Wednesday morning, I realized that I was accomplishing little. The hospital was evacuating our VAD and vent patients, and we still weren’t seeing an influx of casualties. FEMA was arriving and setting up stuff around town. I went out and got in my car, which was gassed up. I drove to my house (even looters have to sleep, and I figured that they weren’t typically early risers) and checked it out. There was about 6 inches of water in one street next to my house, but the rate of rise was almost imperceptible. I grabbed a couple of things, and left again. I went back to the hospital, and met up with my partner. His sister and mother and a friend needed an escort out of town, and I was leaving. So, they followed me along river road to the Huey P. Long bridge, over it, and onto US 90W. We went to 310 and then on north on I-55. I peeled off and crossed to see about my grandfather. He is 88 and a hardass. He refused to leave his house, which was powerless but otherwise unscathed. He had a generator that his tractor would power. I got some gas from a step cousin, and drove to Mobile. LA was trashed- trees down everywhere, power poles snapped in half. I must have run over hundreds of power lines. Mississippi 30 miles inland was fine, just no power or gas. I made it to Mobile after about 7 hours with the red light on in my gas gauge. Spent the night with lee and libby, and then drove charlotte and Heyward the next day (Thursday) to Charleston. We are putting H in school here, and Charlotte is trying to get a job. I am going back to New Orleans either Saturday or Sunday.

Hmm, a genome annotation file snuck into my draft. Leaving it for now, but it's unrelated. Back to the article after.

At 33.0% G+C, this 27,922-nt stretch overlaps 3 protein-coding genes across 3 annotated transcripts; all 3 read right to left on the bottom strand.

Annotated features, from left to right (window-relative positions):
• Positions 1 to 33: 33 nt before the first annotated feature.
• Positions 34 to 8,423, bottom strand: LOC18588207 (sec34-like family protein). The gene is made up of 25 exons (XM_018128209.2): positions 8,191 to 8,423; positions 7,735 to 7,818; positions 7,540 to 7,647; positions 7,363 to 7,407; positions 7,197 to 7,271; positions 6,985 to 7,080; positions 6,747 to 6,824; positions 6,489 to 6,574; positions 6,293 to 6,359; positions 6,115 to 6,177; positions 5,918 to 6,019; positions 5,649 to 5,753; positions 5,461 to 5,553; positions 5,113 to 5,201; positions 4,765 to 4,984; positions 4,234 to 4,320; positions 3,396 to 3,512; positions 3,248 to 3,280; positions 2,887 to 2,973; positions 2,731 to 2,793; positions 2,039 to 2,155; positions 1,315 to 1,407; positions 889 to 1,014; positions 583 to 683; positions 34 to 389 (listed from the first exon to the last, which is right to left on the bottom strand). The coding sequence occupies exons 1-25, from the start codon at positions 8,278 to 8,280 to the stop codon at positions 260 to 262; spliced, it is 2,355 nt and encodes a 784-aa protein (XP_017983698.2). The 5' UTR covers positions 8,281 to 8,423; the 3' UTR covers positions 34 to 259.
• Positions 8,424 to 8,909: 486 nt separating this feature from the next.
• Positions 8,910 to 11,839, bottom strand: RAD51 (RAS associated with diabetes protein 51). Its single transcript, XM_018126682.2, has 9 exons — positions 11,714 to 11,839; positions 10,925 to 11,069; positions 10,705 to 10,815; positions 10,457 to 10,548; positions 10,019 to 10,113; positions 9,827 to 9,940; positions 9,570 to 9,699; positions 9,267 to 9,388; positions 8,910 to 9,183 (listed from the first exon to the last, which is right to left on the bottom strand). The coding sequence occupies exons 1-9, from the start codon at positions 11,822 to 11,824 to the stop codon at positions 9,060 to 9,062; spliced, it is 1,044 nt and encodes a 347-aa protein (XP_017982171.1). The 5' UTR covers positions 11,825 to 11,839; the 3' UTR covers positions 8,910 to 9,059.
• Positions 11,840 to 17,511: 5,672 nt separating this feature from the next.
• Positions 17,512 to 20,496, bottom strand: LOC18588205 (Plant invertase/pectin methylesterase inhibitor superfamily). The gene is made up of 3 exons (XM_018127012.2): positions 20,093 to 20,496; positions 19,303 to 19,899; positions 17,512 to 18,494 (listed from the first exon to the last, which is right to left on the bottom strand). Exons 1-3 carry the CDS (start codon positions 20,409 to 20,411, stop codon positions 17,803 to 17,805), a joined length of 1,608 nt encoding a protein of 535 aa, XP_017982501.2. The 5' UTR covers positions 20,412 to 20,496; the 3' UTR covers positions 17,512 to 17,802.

Dr. Parrino adds this post-script in a subesequent e-mail to me:
as a follow-up, i am now back in new orleans and at the hospital. we are
trying to get FEMA to recognize that we are here and ready. Our cath lab is
doing a case today, and i have a lung case tomorrow. i am doing a bypass
operation on tuesday for a guy who has had angina since the storm